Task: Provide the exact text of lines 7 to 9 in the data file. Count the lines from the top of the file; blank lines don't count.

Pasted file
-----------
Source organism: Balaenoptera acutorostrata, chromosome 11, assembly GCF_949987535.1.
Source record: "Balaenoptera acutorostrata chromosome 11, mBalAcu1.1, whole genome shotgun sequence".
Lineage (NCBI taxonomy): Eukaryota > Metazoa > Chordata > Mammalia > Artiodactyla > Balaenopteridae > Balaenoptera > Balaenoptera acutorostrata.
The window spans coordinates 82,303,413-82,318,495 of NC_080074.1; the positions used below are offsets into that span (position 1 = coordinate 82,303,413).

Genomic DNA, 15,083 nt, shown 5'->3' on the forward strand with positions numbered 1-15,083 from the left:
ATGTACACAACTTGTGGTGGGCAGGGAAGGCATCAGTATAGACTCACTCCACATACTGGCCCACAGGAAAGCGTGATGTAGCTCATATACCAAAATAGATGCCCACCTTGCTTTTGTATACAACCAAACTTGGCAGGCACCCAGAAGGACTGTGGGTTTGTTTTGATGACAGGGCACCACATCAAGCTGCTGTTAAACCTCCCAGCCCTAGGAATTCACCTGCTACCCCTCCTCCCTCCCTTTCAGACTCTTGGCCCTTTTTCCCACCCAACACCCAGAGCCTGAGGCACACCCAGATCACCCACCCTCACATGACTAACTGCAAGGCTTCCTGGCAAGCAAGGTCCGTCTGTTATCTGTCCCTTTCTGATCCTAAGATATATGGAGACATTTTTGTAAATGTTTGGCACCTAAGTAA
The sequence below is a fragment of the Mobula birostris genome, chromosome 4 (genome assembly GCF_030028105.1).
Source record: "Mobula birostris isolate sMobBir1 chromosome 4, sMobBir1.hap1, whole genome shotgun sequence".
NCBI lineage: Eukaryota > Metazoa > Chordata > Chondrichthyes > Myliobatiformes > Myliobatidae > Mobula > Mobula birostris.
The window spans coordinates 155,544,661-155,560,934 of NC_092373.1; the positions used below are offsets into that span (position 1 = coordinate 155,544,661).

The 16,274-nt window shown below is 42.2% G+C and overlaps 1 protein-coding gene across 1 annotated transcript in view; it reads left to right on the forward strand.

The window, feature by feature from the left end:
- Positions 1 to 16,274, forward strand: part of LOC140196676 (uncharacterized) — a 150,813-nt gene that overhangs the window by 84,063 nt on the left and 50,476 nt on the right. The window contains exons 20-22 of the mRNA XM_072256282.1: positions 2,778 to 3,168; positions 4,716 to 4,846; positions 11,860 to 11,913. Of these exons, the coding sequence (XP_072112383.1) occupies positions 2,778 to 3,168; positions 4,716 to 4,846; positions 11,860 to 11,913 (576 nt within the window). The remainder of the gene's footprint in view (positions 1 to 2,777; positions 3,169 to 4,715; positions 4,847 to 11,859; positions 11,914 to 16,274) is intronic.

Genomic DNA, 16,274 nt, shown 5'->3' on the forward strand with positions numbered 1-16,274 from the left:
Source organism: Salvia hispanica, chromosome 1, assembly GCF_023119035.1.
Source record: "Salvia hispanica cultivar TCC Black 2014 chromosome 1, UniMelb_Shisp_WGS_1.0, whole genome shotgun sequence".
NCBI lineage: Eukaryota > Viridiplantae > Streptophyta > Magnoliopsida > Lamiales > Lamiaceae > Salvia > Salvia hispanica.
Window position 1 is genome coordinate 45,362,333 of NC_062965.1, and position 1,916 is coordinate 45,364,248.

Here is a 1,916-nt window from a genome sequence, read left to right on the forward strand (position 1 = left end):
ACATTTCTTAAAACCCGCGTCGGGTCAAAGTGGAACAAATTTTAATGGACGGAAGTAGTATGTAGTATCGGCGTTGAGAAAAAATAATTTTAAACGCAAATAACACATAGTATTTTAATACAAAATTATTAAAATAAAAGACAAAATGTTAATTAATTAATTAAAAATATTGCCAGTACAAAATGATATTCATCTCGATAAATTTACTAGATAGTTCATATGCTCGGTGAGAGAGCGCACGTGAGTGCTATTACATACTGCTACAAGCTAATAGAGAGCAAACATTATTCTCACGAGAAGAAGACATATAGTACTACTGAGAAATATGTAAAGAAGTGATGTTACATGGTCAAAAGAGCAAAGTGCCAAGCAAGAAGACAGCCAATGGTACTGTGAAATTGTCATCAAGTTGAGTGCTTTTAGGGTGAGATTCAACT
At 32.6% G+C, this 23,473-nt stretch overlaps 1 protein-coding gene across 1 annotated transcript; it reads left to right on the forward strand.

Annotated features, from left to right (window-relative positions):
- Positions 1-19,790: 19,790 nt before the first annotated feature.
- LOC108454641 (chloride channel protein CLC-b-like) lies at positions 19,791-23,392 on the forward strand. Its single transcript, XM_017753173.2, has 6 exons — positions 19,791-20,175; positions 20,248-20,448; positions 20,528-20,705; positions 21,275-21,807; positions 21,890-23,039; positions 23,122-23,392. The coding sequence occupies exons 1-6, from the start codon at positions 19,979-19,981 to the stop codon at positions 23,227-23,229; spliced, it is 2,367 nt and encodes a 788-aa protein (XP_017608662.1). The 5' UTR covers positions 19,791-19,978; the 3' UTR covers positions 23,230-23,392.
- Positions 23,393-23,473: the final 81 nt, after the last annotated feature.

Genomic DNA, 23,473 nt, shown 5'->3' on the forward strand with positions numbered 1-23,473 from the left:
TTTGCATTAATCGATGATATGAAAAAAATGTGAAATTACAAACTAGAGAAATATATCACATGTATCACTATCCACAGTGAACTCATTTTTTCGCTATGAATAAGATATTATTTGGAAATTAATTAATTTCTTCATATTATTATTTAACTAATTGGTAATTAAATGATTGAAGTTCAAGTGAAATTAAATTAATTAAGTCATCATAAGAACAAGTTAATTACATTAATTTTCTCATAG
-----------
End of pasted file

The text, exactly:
The sequence below is a fragment of the Mobula birostris genome, chromosome 4 (genome assembly GCF_030028105.1).
Source record: "Mobula birostris isolate sMobBir1 chromosome 4, sMobBir1.hap1, whole genome shotgun sequence".
NCBI lineage: Eukaryota > Metazoa > Chordata > Chondrichthyes > Myliobatiformes > Myliobatidae > Mobula > Mobula birostris.